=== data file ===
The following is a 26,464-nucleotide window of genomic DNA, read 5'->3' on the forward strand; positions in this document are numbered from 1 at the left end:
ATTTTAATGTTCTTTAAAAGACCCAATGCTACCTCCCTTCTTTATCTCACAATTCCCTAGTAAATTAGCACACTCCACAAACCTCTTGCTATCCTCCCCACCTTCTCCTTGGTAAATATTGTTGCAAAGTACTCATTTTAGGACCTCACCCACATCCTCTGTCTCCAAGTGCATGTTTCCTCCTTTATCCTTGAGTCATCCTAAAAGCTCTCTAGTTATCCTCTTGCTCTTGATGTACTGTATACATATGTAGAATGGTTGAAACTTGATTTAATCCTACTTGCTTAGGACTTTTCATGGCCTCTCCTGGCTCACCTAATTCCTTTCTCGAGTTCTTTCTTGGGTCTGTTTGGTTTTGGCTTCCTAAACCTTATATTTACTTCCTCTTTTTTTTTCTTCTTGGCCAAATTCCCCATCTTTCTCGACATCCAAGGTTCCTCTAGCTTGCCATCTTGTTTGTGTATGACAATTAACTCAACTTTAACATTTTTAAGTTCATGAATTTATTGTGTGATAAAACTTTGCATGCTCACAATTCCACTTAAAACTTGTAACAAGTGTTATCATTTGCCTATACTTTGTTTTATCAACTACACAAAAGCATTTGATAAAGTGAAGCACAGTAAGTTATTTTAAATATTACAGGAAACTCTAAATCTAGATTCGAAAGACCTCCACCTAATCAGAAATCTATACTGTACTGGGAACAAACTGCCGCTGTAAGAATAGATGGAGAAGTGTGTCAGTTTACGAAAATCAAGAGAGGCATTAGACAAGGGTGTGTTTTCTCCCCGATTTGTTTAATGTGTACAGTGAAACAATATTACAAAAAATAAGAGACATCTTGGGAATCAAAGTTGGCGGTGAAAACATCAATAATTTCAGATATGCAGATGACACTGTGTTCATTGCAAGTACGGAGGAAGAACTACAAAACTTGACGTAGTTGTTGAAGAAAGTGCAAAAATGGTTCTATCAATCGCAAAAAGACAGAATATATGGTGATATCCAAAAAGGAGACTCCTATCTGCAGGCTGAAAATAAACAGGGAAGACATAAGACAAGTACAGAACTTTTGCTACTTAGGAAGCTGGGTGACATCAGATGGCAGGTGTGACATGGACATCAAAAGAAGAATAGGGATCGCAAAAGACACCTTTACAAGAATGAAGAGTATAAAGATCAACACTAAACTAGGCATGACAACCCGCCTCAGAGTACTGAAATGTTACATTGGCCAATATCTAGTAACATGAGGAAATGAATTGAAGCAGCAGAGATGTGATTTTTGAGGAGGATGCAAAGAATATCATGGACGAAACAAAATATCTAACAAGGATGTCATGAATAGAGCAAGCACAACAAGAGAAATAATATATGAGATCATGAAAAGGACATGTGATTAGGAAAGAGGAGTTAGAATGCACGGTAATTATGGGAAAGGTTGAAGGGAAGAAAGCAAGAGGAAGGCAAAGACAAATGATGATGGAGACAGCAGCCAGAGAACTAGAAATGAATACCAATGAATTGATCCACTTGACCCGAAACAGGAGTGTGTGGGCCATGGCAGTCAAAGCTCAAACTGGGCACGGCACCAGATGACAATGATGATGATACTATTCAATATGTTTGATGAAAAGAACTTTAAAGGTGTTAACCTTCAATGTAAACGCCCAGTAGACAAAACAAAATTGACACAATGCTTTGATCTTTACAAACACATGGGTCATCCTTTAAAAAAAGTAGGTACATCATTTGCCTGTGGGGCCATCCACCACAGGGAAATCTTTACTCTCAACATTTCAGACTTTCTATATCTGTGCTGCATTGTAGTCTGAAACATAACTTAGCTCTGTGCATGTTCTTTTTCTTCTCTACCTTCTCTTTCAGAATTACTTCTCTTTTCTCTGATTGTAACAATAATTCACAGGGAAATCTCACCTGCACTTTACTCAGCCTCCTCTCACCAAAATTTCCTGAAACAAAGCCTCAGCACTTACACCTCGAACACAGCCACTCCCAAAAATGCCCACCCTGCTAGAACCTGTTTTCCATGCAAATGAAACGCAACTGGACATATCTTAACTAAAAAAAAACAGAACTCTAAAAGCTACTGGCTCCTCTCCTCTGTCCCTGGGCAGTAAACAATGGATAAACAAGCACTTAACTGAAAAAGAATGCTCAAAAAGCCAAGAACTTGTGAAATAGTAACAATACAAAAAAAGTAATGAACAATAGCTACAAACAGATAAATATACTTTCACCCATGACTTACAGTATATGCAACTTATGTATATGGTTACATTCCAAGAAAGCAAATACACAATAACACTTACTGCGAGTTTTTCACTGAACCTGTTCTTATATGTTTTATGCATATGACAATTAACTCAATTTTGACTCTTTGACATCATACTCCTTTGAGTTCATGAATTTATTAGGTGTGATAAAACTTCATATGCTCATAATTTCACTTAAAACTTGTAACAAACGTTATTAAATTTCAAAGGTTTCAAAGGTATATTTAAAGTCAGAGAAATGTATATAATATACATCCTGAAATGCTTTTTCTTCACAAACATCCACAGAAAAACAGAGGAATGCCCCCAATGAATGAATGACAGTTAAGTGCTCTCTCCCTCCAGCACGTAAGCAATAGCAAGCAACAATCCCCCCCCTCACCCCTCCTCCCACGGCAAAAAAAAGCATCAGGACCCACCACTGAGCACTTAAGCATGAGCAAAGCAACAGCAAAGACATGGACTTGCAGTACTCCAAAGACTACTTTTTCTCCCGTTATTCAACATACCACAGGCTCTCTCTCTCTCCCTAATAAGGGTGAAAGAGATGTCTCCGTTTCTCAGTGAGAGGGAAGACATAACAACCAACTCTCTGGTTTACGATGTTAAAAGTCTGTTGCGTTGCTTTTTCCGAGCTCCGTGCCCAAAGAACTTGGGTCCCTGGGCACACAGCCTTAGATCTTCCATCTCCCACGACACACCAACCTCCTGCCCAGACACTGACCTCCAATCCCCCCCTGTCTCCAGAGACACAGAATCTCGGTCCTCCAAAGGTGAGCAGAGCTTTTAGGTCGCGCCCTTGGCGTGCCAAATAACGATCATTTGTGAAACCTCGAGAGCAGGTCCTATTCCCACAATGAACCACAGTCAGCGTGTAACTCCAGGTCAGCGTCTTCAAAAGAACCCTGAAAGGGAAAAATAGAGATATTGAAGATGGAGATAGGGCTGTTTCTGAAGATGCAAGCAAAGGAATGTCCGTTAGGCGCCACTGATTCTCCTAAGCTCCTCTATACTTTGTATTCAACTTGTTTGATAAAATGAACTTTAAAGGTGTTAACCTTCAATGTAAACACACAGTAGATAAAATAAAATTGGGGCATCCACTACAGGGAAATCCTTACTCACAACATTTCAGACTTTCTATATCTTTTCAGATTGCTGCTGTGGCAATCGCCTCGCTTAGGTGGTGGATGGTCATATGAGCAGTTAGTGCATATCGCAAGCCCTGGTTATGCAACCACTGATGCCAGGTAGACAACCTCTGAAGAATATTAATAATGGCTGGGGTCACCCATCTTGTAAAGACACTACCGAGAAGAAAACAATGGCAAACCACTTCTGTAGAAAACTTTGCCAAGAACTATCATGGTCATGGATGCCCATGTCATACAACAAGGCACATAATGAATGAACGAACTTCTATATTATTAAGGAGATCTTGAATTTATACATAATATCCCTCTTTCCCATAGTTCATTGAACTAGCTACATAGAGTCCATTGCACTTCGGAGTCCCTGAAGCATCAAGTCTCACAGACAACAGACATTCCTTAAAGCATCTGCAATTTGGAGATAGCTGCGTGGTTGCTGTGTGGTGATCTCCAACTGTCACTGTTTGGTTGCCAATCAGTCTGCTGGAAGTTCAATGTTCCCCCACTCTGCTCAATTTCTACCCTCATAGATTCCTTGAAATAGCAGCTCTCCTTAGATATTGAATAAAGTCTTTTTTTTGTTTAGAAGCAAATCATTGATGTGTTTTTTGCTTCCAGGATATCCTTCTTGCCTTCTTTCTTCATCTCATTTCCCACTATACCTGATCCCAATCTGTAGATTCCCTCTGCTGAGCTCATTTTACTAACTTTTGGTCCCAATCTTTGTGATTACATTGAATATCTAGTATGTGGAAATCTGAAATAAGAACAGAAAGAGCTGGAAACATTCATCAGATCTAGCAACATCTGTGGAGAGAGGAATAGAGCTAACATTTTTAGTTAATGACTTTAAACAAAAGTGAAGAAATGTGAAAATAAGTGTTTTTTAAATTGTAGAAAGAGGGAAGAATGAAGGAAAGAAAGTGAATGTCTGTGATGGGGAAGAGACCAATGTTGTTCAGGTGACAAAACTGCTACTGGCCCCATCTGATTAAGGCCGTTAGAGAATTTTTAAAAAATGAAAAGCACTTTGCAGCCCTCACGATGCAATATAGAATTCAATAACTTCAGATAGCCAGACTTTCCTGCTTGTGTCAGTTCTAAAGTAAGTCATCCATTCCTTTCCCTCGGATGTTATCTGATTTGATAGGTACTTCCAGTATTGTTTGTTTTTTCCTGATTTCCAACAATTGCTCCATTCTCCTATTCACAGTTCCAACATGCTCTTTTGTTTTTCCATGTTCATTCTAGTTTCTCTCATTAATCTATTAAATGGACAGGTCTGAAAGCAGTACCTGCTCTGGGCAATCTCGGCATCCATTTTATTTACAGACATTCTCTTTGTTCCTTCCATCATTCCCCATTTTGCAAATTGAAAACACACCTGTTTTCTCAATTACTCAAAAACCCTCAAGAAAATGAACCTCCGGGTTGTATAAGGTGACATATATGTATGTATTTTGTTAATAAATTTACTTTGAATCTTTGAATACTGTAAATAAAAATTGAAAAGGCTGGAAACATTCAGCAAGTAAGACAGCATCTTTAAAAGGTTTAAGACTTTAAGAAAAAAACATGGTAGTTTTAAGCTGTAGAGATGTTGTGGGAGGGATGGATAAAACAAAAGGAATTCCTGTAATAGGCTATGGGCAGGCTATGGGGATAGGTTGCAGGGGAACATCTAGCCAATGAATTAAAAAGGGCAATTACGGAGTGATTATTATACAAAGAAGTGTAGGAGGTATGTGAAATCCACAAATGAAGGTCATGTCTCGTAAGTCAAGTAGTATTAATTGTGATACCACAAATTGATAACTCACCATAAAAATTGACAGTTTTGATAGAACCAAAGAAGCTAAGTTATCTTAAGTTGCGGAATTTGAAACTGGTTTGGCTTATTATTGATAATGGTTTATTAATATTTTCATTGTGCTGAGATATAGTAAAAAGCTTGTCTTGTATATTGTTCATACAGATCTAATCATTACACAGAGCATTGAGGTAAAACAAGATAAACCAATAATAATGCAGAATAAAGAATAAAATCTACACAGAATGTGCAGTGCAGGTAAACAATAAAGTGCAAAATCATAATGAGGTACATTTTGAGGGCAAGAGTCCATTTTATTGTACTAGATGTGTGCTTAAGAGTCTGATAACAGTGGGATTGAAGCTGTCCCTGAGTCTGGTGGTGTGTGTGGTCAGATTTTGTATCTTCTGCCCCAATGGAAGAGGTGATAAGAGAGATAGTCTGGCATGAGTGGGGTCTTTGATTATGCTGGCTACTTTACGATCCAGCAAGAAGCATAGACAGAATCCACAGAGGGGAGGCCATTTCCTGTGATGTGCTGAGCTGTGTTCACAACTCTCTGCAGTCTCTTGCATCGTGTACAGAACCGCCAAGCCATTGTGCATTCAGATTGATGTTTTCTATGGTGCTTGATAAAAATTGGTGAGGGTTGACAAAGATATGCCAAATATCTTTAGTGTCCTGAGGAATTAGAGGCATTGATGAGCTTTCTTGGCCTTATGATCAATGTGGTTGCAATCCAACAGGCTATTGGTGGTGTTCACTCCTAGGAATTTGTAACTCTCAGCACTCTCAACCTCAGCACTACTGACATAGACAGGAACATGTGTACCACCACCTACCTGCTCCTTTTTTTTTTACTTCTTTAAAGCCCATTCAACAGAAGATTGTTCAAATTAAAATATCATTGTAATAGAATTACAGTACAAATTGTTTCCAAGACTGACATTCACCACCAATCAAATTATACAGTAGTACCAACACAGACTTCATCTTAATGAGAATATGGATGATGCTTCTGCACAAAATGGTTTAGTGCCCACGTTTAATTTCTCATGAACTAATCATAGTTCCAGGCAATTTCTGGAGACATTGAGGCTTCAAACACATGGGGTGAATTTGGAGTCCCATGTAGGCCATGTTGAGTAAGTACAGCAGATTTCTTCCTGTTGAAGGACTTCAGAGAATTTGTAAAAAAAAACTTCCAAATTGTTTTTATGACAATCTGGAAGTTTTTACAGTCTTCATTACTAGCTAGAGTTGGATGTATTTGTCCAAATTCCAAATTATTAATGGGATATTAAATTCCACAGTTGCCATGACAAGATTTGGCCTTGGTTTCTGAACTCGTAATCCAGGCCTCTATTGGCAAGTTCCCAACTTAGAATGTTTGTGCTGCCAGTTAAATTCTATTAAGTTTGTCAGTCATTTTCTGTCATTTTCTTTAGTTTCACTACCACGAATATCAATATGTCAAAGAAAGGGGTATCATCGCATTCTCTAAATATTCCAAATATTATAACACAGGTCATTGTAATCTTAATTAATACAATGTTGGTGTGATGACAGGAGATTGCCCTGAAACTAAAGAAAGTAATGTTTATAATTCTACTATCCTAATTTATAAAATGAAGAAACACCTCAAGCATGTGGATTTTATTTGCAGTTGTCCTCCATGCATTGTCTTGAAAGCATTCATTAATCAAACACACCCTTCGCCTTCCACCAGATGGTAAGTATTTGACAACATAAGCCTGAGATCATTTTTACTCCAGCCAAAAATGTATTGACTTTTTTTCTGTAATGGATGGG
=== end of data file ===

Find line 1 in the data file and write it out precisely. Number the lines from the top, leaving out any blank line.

The following is a 26,464-nucleotide window of genomic DNA, read 5'->3' on the forward strand; positions in this document are numbered from 1 at the left end: